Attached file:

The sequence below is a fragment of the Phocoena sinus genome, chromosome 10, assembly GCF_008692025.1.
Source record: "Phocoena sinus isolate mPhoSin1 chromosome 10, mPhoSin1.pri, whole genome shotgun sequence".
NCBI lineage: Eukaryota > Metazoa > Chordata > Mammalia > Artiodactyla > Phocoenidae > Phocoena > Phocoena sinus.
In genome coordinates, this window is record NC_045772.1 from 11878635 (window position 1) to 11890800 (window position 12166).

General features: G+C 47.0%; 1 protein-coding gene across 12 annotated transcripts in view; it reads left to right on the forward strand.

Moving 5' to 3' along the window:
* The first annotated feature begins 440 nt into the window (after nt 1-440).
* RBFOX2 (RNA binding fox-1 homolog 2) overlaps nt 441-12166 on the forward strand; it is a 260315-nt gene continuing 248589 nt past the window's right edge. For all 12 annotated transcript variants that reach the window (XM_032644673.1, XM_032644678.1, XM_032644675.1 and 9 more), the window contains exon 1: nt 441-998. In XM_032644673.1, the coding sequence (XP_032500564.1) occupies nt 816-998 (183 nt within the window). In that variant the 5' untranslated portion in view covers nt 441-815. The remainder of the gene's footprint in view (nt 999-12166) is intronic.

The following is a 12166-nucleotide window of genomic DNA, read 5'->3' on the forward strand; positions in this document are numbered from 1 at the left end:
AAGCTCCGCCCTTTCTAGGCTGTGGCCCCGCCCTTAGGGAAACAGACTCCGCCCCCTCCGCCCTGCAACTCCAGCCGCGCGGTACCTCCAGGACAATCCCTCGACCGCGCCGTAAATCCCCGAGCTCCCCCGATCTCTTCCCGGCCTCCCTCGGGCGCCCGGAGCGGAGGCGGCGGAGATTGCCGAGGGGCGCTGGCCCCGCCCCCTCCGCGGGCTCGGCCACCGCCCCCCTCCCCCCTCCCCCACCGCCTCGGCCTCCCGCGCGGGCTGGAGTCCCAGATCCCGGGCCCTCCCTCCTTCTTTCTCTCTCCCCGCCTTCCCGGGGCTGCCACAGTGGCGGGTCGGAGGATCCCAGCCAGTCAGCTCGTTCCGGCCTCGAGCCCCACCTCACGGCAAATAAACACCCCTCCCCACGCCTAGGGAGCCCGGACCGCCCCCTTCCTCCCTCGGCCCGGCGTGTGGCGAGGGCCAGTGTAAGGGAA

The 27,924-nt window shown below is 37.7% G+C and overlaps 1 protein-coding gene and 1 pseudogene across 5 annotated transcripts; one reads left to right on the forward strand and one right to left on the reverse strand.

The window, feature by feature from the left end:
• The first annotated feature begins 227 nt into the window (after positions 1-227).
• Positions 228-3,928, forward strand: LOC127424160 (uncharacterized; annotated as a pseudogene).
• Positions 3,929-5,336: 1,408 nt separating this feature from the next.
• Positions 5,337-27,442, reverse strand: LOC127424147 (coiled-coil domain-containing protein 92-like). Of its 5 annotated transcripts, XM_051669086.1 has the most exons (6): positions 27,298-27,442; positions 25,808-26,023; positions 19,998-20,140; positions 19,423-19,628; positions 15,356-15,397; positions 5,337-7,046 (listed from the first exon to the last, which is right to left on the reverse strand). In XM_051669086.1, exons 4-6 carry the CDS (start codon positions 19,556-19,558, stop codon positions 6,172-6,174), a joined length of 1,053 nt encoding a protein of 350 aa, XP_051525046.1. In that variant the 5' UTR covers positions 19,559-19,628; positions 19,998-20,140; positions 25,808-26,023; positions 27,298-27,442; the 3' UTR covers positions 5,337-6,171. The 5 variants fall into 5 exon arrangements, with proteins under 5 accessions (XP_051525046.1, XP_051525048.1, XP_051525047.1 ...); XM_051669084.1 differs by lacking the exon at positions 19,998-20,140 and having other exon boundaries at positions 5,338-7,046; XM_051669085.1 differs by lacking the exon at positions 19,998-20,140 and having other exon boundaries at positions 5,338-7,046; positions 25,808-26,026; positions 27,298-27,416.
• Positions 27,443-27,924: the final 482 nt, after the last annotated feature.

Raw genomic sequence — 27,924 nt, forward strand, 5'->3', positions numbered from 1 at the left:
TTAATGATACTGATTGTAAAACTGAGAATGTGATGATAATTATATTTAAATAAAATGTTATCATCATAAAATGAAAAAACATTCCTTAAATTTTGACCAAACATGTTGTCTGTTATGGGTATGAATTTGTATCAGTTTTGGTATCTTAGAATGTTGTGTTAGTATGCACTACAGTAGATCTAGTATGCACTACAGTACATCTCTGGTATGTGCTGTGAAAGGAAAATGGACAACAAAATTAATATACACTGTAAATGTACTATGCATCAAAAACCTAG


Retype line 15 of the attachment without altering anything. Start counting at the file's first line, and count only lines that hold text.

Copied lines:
• Positions 3,929-5,336: 1,408 nt separating this feature from the next.